La grande modération

Il y a 20 ans, Alan Greenspan devenait président de la Réserve fédérale américaine. Les années suivantes connurent le taux de croissance du revenu moyen mondial par habitant le plus rapide de l’histoire, et remarquablement peu de déflations génératrices de chômage de masse ou d’inflations destructrices de richesses. Les quinze années de stagnation au Japon et les difficultés de la transition post-communiste furent les seules vraies catastrophes macroéconomiques à atteindre une amplitude qui était tristement fréquente durant les décennies précédentes.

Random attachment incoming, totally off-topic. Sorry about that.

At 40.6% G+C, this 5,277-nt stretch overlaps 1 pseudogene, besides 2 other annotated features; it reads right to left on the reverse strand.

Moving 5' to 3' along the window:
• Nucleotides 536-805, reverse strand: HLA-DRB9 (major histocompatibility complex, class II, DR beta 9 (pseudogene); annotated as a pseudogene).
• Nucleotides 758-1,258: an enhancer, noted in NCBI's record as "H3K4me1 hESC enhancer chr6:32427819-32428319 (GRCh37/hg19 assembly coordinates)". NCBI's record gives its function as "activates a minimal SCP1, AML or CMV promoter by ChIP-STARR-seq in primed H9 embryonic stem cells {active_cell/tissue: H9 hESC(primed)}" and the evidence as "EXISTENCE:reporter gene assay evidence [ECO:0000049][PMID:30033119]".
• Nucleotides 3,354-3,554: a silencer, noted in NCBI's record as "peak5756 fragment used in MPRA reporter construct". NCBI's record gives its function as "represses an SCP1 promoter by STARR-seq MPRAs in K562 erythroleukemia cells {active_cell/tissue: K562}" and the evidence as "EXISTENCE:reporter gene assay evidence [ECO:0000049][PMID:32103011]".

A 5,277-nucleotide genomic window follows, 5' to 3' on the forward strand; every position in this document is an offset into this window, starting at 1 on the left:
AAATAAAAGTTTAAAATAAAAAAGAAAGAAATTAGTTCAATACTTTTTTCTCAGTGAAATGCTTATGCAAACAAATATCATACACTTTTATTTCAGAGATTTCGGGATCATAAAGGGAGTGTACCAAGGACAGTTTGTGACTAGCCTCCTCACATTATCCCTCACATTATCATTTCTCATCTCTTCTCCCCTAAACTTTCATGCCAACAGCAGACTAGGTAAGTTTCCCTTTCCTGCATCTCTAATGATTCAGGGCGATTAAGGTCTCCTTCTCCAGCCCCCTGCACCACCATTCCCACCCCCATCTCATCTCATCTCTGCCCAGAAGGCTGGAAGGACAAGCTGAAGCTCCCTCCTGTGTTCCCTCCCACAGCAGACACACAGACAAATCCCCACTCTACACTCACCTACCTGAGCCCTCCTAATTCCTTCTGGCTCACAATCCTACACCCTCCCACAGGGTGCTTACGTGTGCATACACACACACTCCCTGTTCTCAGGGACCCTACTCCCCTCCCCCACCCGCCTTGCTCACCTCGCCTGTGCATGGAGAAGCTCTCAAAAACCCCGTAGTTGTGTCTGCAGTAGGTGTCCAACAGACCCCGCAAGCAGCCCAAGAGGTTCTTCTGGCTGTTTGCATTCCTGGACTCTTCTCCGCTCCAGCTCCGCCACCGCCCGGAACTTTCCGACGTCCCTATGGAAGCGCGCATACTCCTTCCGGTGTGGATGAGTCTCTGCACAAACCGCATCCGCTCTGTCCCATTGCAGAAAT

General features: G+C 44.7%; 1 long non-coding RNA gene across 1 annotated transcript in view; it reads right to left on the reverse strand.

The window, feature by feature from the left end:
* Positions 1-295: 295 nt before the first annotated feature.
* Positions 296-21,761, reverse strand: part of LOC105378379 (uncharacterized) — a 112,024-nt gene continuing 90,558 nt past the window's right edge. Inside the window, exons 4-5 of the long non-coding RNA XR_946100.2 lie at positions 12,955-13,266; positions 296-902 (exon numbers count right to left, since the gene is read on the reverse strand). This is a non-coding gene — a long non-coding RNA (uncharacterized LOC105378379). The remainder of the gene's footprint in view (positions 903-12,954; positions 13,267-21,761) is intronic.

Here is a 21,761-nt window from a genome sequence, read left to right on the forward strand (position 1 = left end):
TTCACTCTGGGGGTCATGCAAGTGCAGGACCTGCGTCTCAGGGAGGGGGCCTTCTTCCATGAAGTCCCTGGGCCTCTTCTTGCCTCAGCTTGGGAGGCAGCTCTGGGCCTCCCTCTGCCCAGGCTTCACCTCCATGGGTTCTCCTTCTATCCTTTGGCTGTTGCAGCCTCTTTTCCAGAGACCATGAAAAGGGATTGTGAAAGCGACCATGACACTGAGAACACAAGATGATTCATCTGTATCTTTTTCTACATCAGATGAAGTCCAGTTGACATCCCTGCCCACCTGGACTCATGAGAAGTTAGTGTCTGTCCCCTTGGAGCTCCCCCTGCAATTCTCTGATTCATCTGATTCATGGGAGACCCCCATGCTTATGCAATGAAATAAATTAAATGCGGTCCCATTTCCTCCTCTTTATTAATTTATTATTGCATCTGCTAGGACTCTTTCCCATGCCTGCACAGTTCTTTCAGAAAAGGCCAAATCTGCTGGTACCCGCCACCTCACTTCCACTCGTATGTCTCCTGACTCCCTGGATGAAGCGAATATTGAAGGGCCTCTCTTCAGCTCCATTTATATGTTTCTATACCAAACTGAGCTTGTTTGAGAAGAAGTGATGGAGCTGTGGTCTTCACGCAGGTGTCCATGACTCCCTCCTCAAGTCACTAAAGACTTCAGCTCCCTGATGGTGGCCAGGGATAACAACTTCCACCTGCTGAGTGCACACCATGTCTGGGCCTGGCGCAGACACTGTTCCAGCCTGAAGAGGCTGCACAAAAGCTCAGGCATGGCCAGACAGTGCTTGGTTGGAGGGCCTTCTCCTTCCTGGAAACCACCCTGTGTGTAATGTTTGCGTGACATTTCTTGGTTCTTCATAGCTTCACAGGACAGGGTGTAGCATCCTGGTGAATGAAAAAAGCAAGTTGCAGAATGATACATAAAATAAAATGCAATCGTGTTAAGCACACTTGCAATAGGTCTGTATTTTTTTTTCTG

Personne ne s’attendait à cette “grande modération” lorsqu’Alan Greenspan entra en fonction. La politique budgétaire américaine était alors considérablement problématique – beaucoup plus qu’aujourd’hui.

L’Inde paraissait s’embourber dans la stagnation. Il y avait de la croissance en Chine, mais le niveau de vie moyen n’était pas clairement supérieur à celui de “l’âge d’or” chinois du début des années 1950, après la redistribution des terres et avant que la collectivisation forcée ne transforme les paysans en serfs. Le chômage en Europe venait de faire un autre grand bond en avant et les pays “socialistes” étaient si incompatibles avec le développement économique rationnel que leurs systèmes politiques ne tiendraient plus que deux ans avant de s’effondrer. L’Amérique latine était, quant à elle, engluée dans ses propres problèmes après la crise de la dette du début des années 1980.

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